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Old 6 Dec 2008
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HGP47 I tried to use a cycleair pump and they really are not up to the job, the conecting pipe is to short to reach comfortably to a rear tyre and then try re seating a tyre with it it just about kills you to get anywhere near enough pressure into the tyre. There simply is not enough volume in each pump for it to work on motorbike tyres - its fine for mountain bikes etc.
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Old 22 Dec 2008
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A CyclePump went with me when I rode around the world in 2005 and it served me well. For a time I had to use it every morning because of a slow leak and it never failed. I chose it because it seemed to be the most durable and reliable 12V pump I could find at that time, and I didn't think this was item to scrimp on financially (imagine having your problem in the middle of Siberia and not being able to speak the language - having a solution at hand was priceless). Although I haven't researched this I've been told there are two basic types of compact electrical air compressors, diaphragm and piston types, the less expensive types being diaphragm designs and the CyclePump a piston design, with the piston type being superior. But, I could be mistaken about this.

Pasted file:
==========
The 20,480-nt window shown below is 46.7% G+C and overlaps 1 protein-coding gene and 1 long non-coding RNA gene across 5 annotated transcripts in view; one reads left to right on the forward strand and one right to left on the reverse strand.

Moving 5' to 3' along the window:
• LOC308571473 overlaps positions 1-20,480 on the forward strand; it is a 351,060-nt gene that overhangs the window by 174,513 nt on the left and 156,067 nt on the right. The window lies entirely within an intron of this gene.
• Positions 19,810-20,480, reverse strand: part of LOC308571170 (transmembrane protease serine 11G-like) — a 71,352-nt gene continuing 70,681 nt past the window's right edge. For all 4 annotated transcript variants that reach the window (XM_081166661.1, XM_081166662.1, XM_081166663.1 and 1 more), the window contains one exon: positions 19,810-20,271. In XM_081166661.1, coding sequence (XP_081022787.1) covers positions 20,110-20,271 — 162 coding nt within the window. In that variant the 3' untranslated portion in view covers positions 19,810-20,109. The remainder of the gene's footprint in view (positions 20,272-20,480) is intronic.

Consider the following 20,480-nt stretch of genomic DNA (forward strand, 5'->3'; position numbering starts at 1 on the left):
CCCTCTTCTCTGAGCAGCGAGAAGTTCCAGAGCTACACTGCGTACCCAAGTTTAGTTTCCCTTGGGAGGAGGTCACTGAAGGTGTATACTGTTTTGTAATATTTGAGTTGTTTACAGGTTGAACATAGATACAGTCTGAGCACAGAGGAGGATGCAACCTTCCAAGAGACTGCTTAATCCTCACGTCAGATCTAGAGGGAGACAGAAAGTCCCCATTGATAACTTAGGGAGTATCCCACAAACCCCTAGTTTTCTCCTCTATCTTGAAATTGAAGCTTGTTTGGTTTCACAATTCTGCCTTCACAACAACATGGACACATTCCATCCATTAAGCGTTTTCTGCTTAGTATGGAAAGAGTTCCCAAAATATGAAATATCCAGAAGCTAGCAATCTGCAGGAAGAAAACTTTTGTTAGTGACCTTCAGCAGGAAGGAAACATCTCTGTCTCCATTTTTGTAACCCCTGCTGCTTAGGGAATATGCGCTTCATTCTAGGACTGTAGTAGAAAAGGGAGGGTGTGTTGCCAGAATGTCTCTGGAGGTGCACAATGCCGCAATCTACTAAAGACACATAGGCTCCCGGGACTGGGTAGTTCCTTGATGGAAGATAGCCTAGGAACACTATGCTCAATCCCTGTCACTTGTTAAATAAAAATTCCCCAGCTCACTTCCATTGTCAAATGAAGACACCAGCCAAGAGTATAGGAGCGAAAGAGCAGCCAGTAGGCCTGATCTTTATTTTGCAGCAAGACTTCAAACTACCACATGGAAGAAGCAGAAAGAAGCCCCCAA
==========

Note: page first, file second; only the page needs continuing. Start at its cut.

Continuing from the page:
I've had some experience with cheap pumps and didn't like the two I tried (slow to inflate) but have no experience with the Slime pump which may well be just as good as the CyclePump.

For whatever it's worth that's my experience. Hope it's of some help.

Mike
Idaho
www.rtwrider.net
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  #14  
Old 24 Dec 2008
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Another vote for the Slime pump. It has treated me well for the last 8 months on the road, and I use it quite a bit changing pressures for on/off road.
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  #15  
Old 29 Dec 2008
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Quote:
Originally Posted by daytonatwin View Post
M & P sell a tyre inflator you screww into the spark plug with a lead to the tyre involved, and just turn the engine over on the starter button. It would be advisable to not allow petrol to that chamber and on some electronic ignition systems you must make sure the spark plug is earthed.
I tried using one of these plugged into one cylinder on an R100GS. With the bike running on one cylinder (I took the float bowl off the other carb and crimped the fuel pipe with a mole grip and earthed the plug), the problem was the internal diameter of the air exit is so small that forcing 500cc of air through it at 500 rpm meant the plug fitting got so hot it melted the airline within seconds.

I use CO2 at the moment but would probably go for the Cyclepump for a longer trip because of its reputation for reliability even though it is a lot more expensive than the Slime.